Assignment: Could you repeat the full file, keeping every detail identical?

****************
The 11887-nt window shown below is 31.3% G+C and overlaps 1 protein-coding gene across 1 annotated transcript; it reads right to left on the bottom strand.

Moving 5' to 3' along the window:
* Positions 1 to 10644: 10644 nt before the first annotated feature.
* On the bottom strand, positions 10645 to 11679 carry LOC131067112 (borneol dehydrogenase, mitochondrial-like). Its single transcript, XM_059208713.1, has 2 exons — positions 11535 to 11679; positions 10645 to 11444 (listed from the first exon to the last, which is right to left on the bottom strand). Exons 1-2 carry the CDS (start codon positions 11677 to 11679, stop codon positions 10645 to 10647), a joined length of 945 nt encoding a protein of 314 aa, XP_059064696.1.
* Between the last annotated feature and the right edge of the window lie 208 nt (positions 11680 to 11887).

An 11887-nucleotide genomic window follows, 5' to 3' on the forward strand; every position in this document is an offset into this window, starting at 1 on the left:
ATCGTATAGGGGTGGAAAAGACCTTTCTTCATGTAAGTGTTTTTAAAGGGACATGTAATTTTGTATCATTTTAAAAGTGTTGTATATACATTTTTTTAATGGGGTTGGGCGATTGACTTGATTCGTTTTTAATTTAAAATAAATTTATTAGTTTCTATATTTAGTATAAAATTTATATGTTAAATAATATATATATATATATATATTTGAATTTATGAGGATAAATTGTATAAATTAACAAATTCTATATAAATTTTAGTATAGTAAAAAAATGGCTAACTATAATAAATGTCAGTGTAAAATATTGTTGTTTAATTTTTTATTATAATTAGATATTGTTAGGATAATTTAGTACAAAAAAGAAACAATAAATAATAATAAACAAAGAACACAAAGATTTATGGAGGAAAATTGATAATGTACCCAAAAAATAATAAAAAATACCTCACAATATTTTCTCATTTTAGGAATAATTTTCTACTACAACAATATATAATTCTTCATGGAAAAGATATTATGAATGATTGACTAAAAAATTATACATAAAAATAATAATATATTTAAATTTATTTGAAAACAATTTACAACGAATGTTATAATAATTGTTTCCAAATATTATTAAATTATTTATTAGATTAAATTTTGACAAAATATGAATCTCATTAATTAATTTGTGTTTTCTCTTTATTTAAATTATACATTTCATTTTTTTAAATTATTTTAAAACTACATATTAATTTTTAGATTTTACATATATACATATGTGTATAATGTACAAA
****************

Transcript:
The 11887-nt window shown below is 31.3% G+C and overlaps 1 protein-coding gene across 1 annotated transcript; it reads right to left on the bottom strand.

Moving 5' to 3' along the window:
* Positions 1 to 10644: 10644 nt before the first annotated feature.
* On the bottom strand, positions 10645 to 11679 carry LOC131067112 (borneol dehydrogenase, mitochondrial-like). Its single transcript, XM_059208713.1, has 2 exons — positions 11535 to 11679; positions 10645 to 11444 (listed from the first exon to the last, which is right to left on the bottom strand). Exons 1-2 carry the CDS (start codon positions 11677 to 11679, stop codon positions 10645 to 10647), a joined length of 945 nt encoding a protein of 314 aa, XP_059064696.1.
* Between the last annotated feature and the right edge of the window lie 208 nt (positions 11680 to 11887).

An 11887-nucleotide genomic window follows, 5' to 3' on the forward strand; every position in this document is an offset into this window, starting at 1 on the left:
ATCGTATAGGGGTGGAAAAGACCTTTCTTCATGTAAGTGTTTTTAAAGGGACATGTAATTTTGTATCATTTTAAAAGTGTTGTATATACATTTTTTTAATGGGGTTGGGCGATTGACTTGATTCGTTTTTAATTTAAAATAAATTTATTAGTTTCTATATTTAGTATAAAATTTATATGTTAAATAATATATATATATATATATATTTGAATTTATGAGGATAAATTGTATAAATTAACAAATTCTATATAAATTTTAGTATAGTAAAAAAATGGCTAACTATAATAAATGTCAGTGTAAAATATTGTTGTTTAATTTTTTATTATAATTAGATATTGTTAGGATAATTTAGTACAAAAAAGAAACAATAAATAATAATAAACAAAGAACACAAAGATTTATGGAGGAAAATTGATAATGTACCCAAAAAATAATAAAAAATACCTCACAATATTTTCTCATTTTAGGAATAATTTTCTACTACAACAATATATAATTCTTCATGGAAAAGATATTATGAATGATTGACTAAAAAATTATACATAAAAATAATAATATATTTAAATTTATTTGAAAACAATTTACAACGAATGTTATAATAATTGTTTCCAAATATTATTAAATTATTTATTAGATTAAATTTTGACAAAATATGAATCTCATTAATTAATTTGTGTTTTCTCTTTATTTAAATTATACATTTCATTTTTTTAAATTATTTTAAAACTACATATTAATTTTTAGATTTTACATATATACATATGTGTATAATGTACAAA